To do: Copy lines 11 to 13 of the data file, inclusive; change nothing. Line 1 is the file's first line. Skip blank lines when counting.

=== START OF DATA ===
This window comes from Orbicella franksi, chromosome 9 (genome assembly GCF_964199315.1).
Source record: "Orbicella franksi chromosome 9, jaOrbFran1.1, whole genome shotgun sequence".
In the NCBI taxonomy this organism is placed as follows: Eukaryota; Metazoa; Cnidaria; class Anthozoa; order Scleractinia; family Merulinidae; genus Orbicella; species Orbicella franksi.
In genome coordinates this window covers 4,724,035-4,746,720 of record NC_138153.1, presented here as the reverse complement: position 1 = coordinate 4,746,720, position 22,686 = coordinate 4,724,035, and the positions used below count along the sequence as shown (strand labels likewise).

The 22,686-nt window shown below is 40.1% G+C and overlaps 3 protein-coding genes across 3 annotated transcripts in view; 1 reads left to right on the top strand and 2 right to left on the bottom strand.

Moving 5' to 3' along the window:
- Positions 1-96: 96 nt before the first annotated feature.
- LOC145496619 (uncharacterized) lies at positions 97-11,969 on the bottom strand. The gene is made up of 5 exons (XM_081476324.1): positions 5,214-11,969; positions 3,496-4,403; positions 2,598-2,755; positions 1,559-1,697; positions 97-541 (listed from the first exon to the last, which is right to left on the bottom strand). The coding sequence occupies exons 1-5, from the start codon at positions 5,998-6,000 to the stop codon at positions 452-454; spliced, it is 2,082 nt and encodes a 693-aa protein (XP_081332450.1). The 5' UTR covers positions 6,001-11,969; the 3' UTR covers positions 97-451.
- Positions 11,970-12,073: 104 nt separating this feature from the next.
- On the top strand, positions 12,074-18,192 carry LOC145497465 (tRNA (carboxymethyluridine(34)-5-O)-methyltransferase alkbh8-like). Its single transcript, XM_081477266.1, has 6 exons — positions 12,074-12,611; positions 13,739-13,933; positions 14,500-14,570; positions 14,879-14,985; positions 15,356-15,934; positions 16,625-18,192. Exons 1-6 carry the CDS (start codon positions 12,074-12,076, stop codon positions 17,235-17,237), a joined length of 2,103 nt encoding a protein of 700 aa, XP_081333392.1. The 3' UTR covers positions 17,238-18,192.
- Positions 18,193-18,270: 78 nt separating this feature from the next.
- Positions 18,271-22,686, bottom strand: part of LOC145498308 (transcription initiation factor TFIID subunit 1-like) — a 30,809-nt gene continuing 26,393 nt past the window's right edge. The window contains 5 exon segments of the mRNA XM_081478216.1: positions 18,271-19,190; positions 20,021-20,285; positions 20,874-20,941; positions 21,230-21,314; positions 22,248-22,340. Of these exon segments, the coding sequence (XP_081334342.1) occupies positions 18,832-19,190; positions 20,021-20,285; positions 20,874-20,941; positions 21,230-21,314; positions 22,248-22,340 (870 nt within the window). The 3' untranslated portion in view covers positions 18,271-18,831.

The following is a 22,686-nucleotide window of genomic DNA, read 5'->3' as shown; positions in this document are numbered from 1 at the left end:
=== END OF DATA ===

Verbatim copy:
- Positions 18,193-18,270: 78 nt separating this feature from the next.
- Positions 18,271-22,686, bottom strand: part of LOC145498308 (transcription initiation factor TFIID subunit 1-like) — a 30,809-nt gene continuing 26,393 nt past the window's right edge. The window contains 5 exon segments of the mRNA XM_081478216.1: positions 18,271-19,190; positions 20,021-20,285; positions 20,874-20,941; positions 21,230-21,314; positions 22,248-22,340. Of these exon segments, the coding sequence (XP_081334342.1) occupies positions 18,832-19,190; positions 20,021-20,285; positions 20,874-20,941; positions 21,230-21,314; positions 22,248-22,340 (870 nt within the window). The 3' untranslated portion in view covers positions 18,271-18,831.

The following is a 22,686-nucleotide window of genomic DNA, read 5'->3' as shown; positions in this document are numbered from 1 at the left end: